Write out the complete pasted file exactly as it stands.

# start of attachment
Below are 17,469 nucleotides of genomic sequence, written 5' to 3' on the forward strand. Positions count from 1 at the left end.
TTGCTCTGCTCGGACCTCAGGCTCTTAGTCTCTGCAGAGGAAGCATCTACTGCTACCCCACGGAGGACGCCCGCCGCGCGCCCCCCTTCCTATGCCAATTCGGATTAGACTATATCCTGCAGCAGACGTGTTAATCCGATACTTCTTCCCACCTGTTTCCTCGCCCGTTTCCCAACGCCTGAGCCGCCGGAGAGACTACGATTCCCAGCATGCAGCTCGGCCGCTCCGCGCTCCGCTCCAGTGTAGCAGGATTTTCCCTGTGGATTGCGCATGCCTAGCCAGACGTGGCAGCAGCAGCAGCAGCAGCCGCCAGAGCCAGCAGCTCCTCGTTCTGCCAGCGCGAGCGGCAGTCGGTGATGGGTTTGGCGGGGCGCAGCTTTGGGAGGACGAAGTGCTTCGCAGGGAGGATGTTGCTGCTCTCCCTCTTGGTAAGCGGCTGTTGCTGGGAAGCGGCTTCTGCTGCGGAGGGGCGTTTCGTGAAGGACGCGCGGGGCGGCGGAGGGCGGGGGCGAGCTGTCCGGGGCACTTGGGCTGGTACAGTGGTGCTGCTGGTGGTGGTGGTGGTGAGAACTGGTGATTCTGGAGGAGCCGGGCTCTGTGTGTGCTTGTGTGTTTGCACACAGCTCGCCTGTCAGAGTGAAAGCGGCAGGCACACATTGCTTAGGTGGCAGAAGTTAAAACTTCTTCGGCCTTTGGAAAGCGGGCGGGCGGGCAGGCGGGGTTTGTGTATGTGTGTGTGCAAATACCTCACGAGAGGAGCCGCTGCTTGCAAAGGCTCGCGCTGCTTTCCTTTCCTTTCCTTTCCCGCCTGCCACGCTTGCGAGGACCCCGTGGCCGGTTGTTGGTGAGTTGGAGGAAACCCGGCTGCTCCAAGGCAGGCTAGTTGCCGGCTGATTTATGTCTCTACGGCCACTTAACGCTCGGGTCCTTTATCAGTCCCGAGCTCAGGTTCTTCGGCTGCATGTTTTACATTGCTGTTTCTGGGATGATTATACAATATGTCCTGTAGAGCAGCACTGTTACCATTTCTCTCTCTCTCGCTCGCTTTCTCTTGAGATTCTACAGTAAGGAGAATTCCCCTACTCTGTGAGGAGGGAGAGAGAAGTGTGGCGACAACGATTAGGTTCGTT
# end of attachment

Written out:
Below are 17,469 nucleotides of genomic sequence, written 5' to 3' on the forward strand. Positions count from 1 at the left end.
TTGCTCTGCTCGGACCTCAGGCTCTTAGTCTCTGCAGAGGAAGCATCTACTGCTACCCCACGGAGGACGCCCGCCGCGCGCCCCCCTTCCTATGCCAATTCGGATTAGACTATATCCTGCAGCAGACGTGTTAATCCGATACTTCTTCCCACCTGTTTCCTCGCCCGTTTCCCAACGCCTGAGCCGCCGGAGAGACTACGATTCCCAGCATGCAGCTCGGCCGCTCCGCGCTCCGCTCCAGTGTAGCAGGATTTTCCCTGTGGATTGCGCATGCCTAGCCAGACGTGGCAGCAGCAGCAGCAGCAGCCGCCAGAGCCAGCAGCTCCTCGTTCTGCCAGCGCGAGCGGCAGTCGGTGATGGGTTTGGCGGGGCGCAGCTTTGGGAGGACGAAGTGCTTCGCAGGGAGGATGTTGCTGCTCTCCCTCTTGGTAAGCGGCTGTTGCTGGGAAGCGGCTTCTGCTGCGGAGGGGCGTTTCGTGAAGGACGCGCGGGGCGGCGGAGGGCGGGGGCGAGCTGTCCGGGGCACTTGGGCTGGTACAGTGGTGCTGCTGGTGGTGGTGGTGGTGAGAACTGGTGATTCTGGAGGAGCCGGGCTCTGTGTGTGCTTGTGTGTTTGCACACAGCTCGCCTGTCAGAGTGAAAGCGGCAGGCACACATTGCTTAGGTGGCAGAAGTTAAAACTTCTTCGGCCTTTGGAAAGCGGGCGGGCGGGCAGGCGGGGTTTGTGTATGTGTGTGTGCAAATACCTCACGAGAGGAGCCGCTGCTTGCAAAGGCTCGCGCTGCTTTCCTTTCCTTTCCTTTCCCGCCTGCCACGCTTGCGAGGACCCCGTGGCCGGTTGTTGGTGAGTTGGAGGAAACCCGGCTGCTCCAAGGCAGGCTAGTTGCCGGCTGATTTATGTCTCTACGGCCACTTAACGCTCGGGTCCTTTATCAGTCCCGAGCTCAGGTTCTTCGGCTGCATGTTTTACATTGCTGTTTCTGGGATGATTATACAATATGTCCTGTAGAGCAGCACTGTTACCATTTCTCTCTCTCTCGCTCGCTTTCTCTTGAGATTCTACAGTAAGGAGAATTCCCCTACTCTGTGAGGAGGGAGAGAGAAGTGTGGCGACAACGATTAGGTTCGTT